Dogberry Hill Press

No expense was spared when this home was built for Dr. John Sloan.  It took nearly two years to build.  Having had only three previous owners prior to becoming an Inn, it still retains much of its original grandeur.  The double pier mirrors from floor to ceiling in the parlor and dining rooms were built in France specifically for the house.  With the original winding mahogany staircase with cherry balustrade, twelve foot ceilings on the first and second floors, original ten foot doors and original floors and moldings, this home is an incredible showplace. 

 

The brick, exterior is eighteen inches thick, with the basement walls and floor lined in half inch glass as a vapor barrier. The house itself was then built within the framework of the brick, creating a insulation barrier.  It was one of the first homes in America to have a central heat and air system which can still be seen in the walls of the rooms, with grates at floor and ceiling levels. The convex windows at the front of the house and most of the gaslight fixtures are original.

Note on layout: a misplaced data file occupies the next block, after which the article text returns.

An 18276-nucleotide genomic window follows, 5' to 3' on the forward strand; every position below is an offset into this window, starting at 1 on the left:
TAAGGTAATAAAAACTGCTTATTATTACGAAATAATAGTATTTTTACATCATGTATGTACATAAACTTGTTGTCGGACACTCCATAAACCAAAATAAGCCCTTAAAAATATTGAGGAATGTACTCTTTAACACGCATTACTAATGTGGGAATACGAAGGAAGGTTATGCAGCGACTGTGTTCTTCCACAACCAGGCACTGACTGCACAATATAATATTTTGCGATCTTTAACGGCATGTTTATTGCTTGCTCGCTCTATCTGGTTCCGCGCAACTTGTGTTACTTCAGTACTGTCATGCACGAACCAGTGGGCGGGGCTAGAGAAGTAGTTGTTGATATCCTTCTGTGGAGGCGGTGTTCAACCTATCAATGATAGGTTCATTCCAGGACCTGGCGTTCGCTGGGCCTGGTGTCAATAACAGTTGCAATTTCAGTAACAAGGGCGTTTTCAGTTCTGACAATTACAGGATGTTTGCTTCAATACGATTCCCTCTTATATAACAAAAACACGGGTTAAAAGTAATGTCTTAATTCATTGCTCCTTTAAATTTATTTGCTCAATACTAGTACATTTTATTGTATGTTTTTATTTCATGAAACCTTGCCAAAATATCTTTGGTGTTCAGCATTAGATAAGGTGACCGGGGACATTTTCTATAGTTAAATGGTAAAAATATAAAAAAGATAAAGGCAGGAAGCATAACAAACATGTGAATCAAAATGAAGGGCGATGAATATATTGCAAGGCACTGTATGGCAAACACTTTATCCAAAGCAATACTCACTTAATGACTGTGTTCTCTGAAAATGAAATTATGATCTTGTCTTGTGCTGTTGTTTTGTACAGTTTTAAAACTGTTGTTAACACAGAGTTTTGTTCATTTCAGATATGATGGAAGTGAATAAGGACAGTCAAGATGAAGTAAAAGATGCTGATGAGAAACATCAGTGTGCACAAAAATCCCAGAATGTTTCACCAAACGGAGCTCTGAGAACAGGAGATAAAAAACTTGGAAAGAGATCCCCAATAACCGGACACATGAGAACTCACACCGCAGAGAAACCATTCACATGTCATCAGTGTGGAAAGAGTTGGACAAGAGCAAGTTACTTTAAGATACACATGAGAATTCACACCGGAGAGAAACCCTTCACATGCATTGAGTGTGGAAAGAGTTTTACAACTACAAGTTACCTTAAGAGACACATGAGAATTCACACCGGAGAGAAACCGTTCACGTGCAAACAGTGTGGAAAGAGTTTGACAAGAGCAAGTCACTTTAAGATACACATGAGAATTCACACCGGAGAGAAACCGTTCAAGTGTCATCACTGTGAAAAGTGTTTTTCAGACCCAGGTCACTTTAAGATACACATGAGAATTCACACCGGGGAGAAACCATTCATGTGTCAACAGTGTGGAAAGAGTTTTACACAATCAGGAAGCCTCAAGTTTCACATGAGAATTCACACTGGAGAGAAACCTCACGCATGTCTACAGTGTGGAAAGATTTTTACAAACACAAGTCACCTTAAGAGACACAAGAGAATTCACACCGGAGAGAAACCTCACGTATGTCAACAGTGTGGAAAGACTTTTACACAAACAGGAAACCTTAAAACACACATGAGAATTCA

Dr. and Mrs. Sloan left the house to their only daughter Annie, who married Rear Admiral George Augustus Bicknell, whose father was a judge and congressman in Indiana.  Admiral Bicknell was key in the transition from wooden to steel ships.  He installed a copper pipe intercom system from an old naval ship.  It remains in place and functions throughout the entire house.  The large cupola was added by Admiral Bicknell in the late 1800s for a better view of the Ohio River.

 

Daily Tribune-January 4th, 1850- "Speaking of fine dwelling houses reminds us that we neglected to notice the draft of a splendid mansion, laid upon our table a few days since by I. P. Smith, Esq., architect, &c.  We mean the draft was laid upon our table, not on the mansion.  The house is to be built early in the season for Dr. Sloan, on the corner of Main and Upper Sixth street, and if the design of the architect is followed out it will combine beauty with comfort and convenience to an extent not surpassed by any other dwelling in that, the Court end of the city."